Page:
Use of Force Reporting

  1. All officers are required to notify their immediate supervisor as soon as practicable of any use of force by any officer, and subsequently, to submit a completed Use of Force Report in a timely manner.
        a. When possible, supervisors should respond to the scene to investigate the circumstances and ensure policy and procedures are being followed.
        b. Supervisors shall document the officers involved and/or present at the scene and ensure that all required reports are properly completed.
        c. Photographic documentation should be considered in circumstances where it may be important to document injuries, or lack thereof, to officers and/or suspects.

Other Situations Requiring a Report

  1. Drawing or Brandishing – A Use of Force Report is required whenever an officer draws or brandishes their sidearm or less-than-lethal equipment in the line of duty (other than for routine maintenance or training).
  2. Long Guns - A Use of Force Report is required whenever long guns have been deployed at a scene or incident.
  3. Off-Duty Officers - A Use of Force Report must also be completed by an off-duty officer whenever force has been used by that officer in situations that could be considered under color of employment as a police officer.
  4. Discharge of a Firearm - All officers are required to immediately report any voluntary or involuntary discharge of a firearm unrelated to a use of force, whether occurring on or off duty, to the Chief of Police through the chain of command.
        a. Exception - This requirement excludes recreational shooting, practice or training.
        b. The officer, and all witnessing officers, shall submit statements that include the full circumstances of the weapon’s discharge and all relevant information related to the incident.
  5. Handcuffing without Arrest – Officers will submit the designated report after any circumstance where a subject had been placed in handcuffs, but not subsequently charged with a criminal offense, and any other situation where handcuffing was not specifically required by department transportation and detention polices (General Orders 350.10 and 350.20).
  6. Destruction of an Animal - Officers will submit the designated report whenever a firearm is used to destroy an animal as outlined in this directive.

Administrative Review

  1. Each officer who is required to complete a report in conformance with this policy will do so in an accurate, forthright, and timely manner. In most circumstances, the completed report shall be submitted to the immediate supervisor prior to the end of the officer’s shift.
  2. The immediate supervisor, who was on duty at the time of the incident, will review the report for accuracy and completeness, record their own comments and recommendations prior to the end of their shift, and forward the report to the appropriate member of the command staff through the chain of command.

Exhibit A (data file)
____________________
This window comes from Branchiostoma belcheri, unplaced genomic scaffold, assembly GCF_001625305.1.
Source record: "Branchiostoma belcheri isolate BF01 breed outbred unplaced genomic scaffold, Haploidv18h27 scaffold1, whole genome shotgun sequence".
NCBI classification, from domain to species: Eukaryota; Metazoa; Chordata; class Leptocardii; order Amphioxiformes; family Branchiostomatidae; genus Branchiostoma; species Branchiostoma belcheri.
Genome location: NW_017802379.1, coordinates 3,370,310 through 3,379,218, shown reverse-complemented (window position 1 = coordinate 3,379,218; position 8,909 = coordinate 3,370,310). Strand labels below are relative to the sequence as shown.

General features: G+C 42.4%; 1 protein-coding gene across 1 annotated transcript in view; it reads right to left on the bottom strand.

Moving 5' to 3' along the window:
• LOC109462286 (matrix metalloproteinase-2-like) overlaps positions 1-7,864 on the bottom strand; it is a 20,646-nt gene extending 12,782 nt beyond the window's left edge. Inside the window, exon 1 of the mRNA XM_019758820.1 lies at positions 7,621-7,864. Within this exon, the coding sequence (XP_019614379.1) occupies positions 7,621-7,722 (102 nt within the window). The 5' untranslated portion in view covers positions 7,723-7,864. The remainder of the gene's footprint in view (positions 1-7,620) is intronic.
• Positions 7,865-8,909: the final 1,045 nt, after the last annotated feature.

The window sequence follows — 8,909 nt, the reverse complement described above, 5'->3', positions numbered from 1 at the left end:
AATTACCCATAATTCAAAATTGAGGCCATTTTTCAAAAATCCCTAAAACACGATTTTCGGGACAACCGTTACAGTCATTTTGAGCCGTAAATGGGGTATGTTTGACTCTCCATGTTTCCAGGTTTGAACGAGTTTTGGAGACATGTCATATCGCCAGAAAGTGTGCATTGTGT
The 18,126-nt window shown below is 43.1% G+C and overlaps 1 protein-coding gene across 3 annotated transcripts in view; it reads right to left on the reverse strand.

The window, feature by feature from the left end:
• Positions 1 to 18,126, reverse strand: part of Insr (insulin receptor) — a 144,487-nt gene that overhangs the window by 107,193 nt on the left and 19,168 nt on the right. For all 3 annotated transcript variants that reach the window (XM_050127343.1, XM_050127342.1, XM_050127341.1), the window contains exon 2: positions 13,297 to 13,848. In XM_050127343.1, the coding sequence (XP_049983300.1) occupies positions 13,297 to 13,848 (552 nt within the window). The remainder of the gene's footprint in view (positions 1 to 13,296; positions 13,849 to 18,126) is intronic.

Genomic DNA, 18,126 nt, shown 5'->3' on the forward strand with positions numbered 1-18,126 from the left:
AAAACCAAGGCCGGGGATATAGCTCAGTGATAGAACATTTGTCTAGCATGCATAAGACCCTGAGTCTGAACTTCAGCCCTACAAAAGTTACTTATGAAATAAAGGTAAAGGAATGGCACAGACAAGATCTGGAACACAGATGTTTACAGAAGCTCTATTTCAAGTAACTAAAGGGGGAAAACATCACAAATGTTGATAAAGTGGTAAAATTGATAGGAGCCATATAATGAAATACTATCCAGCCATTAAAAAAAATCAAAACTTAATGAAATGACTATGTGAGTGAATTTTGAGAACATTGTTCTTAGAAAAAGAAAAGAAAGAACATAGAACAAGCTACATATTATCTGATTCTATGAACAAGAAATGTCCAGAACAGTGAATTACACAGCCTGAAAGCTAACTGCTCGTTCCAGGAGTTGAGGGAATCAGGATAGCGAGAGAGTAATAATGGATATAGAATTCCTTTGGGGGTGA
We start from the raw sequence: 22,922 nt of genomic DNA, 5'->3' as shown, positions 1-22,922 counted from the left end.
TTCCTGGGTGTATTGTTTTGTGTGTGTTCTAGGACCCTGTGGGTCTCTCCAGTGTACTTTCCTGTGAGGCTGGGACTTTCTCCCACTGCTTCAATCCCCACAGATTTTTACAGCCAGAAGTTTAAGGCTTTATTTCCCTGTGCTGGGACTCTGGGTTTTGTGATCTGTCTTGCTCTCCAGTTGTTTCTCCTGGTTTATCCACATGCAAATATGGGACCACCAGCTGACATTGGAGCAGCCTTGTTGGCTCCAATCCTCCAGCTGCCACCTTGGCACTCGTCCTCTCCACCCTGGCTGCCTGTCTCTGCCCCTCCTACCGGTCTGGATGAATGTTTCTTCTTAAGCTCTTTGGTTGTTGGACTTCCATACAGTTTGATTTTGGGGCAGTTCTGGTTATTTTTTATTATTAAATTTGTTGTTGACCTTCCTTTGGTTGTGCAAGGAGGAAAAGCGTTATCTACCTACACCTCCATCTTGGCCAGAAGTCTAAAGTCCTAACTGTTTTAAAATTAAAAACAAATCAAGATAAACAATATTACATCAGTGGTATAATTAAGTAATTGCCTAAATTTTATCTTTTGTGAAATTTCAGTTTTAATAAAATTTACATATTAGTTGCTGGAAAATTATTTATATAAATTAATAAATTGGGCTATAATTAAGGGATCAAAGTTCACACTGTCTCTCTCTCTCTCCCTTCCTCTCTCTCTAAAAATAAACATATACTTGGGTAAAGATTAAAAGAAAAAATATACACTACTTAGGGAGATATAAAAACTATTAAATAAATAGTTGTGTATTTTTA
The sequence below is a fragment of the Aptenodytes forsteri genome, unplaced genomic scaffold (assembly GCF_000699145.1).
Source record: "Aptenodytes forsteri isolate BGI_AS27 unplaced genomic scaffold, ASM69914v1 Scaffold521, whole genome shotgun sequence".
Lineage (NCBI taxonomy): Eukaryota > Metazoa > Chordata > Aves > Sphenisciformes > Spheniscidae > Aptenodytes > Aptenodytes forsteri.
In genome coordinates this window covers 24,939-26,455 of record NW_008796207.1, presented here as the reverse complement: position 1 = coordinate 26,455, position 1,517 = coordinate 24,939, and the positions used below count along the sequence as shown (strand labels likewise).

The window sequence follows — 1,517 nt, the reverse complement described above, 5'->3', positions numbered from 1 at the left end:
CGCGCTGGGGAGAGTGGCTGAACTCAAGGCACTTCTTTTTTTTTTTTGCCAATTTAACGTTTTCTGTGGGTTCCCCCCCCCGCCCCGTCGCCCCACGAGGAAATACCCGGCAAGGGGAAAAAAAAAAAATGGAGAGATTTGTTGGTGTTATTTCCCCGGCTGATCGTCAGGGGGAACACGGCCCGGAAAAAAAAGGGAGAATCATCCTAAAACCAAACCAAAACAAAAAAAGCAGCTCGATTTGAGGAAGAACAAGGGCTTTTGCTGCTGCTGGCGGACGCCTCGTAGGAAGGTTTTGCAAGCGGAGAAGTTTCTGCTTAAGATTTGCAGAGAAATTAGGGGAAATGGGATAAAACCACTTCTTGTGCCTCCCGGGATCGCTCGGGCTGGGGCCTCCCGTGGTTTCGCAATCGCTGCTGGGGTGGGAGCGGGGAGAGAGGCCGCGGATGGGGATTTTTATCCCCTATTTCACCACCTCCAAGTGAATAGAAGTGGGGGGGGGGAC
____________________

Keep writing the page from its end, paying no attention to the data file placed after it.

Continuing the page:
3. Any officer, whose actions or use of force in an official capacity results in death or serious physical injury, shall be immediately assigned to administrative duties and shall not return to field assignments until an investigation has been satisfactorily completed and the officer has been determined to be fit for duty.
        a. Due consideration shall be given to provide post-incident debriefing, counseling, or other necessary support for the officer involved.
        b. Specific response procedures for officer-involved fatal incidents can be found in General Order 140.20.

Use of Force Policy as a Public Document

  1. In accordance New York State Executive Law 840(4), this policy is considered a public document and shall be:
        a. Made available to members of the public promptly upon request without charge.
        b. Conspicuously posted on the department’s website.
            (1)  Revised versions of this policy will be posted to the website within 72 hours of approval
    .
  2. Annual statistics on use of force incidents shall be compiled and also made available to the public.

Training Requirements

  1. In accordance with General Order 210.10 – In-Service Training, all sworn personnel are required to successfully complete annual training which must include:
        a. Review department policies related to the use of force and proper application.
        b. Firearms training and proficiency qualification sessions.
        c. Less-lethal weapons training on issued equipment.
        d. Legal updates.
  2. Periodic in-service training shall also be provided on the following topics:
        a. De-escalation techniques.
        b. Conflict prevention, resolution and negotiation.
        c. Responding to incidents involving mental illness.
        d. Preventing bias in policing and improving police services to diverse populations.

Contact for Questions

Joshua B. Sticht.

Joshua Sticht

Deputy Chief of Police, Administration

University Police

Bissell Hall

Phone: 716-645-8926

Email: jbsticht@buffalo.edu